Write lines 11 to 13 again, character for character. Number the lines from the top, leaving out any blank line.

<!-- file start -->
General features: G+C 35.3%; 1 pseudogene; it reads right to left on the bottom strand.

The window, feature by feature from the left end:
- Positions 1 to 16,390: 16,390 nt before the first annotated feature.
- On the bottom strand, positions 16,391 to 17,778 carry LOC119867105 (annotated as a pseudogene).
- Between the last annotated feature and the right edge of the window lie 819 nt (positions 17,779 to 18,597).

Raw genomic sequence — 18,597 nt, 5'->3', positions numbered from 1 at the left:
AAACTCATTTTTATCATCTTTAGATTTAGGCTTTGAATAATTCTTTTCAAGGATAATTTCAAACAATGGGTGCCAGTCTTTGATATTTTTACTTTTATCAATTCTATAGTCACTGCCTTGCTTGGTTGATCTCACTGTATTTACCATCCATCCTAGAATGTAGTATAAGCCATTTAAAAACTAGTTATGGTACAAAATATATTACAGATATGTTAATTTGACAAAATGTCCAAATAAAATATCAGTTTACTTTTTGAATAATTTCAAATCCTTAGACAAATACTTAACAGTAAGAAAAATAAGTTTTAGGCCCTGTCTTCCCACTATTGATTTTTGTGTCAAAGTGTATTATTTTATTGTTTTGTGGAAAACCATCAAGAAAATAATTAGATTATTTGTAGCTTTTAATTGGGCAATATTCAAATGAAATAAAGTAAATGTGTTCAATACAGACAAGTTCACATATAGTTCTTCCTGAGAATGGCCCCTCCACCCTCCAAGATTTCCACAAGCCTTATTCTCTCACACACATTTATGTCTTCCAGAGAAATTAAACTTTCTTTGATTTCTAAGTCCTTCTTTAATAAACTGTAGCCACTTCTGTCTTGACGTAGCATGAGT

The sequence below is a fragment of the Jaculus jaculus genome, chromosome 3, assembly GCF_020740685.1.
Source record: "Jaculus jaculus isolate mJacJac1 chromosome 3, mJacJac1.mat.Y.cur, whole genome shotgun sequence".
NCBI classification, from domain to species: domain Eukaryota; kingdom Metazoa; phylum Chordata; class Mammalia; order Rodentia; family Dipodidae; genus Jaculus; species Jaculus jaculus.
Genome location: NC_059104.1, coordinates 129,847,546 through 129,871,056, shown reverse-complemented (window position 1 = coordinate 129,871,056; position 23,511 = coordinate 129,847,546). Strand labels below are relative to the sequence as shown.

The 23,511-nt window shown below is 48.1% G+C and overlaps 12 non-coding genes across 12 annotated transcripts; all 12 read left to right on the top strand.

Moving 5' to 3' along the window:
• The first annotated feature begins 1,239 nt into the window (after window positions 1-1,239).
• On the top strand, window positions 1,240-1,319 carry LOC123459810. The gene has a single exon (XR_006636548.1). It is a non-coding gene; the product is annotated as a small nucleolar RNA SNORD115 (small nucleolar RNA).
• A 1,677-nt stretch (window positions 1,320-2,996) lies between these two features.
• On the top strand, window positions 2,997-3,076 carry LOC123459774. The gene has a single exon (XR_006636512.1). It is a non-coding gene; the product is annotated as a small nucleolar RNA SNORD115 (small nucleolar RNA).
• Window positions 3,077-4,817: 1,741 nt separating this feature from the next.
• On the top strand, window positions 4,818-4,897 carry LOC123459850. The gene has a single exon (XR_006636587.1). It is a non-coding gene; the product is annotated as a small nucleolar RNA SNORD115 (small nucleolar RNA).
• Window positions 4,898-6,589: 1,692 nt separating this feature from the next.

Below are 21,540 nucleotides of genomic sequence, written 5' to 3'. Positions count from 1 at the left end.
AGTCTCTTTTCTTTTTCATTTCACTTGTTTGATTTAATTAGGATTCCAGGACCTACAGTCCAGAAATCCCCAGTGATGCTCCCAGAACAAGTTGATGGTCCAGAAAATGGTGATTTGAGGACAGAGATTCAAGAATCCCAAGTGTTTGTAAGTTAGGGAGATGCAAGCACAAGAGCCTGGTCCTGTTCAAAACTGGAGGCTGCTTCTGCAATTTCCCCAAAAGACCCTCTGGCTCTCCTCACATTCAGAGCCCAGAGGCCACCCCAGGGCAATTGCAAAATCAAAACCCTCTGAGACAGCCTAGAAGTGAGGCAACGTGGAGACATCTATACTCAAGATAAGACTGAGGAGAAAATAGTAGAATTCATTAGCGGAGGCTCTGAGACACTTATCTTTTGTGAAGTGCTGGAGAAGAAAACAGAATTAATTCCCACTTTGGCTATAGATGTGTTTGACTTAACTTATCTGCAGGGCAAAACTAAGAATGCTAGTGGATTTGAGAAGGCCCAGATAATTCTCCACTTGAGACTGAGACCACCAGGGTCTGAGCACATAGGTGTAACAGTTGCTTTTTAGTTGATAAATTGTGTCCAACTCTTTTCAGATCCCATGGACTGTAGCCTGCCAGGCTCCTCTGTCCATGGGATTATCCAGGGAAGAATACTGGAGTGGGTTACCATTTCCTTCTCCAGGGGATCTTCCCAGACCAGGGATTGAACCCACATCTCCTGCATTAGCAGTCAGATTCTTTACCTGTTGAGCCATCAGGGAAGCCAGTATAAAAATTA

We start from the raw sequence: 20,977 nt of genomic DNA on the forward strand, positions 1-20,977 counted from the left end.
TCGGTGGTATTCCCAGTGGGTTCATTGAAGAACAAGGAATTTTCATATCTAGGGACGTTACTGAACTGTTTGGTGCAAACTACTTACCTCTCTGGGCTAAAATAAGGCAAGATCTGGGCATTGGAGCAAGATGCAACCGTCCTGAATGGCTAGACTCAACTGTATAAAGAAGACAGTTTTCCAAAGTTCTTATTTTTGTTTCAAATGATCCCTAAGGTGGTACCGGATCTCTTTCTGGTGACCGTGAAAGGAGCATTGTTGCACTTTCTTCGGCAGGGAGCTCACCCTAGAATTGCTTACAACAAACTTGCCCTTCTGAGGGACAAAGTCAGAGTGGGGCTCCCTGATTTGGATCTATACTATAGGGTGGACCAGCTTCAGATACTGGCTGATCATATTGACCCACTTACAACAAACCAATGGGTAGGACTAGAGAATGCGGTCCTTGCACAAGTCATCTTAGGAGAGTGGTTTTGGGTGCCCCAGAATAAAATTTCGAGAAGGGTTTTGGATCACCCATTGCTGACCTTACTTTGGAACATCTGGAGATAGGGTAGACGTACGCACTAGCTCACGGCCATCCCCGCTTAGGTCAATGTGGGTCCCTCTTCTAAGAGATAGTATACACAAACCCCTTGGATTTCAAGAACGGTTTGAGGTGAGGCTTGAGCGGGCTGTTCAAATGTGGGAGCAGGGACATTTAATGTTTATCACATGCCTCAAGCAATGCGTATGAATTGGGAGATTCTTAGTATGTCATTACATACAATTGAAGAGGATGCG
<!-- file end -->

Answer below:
Genome location: NC_059104.1, coordinates 129,847,546 through 129,871,056, shown reverse-complemented (window position 1 = coordinate 129,871,056; position 23,511 = coordinate 129,847,546). Strand labels below are relative to the sequence as shown.

The 23,511-nt window shown below is 48.1% G+C and overlaps 12 non-coding genes across 12 annotated transcripts; all 12 read left to right on the top strand.

Moving 5' to 3' along the window: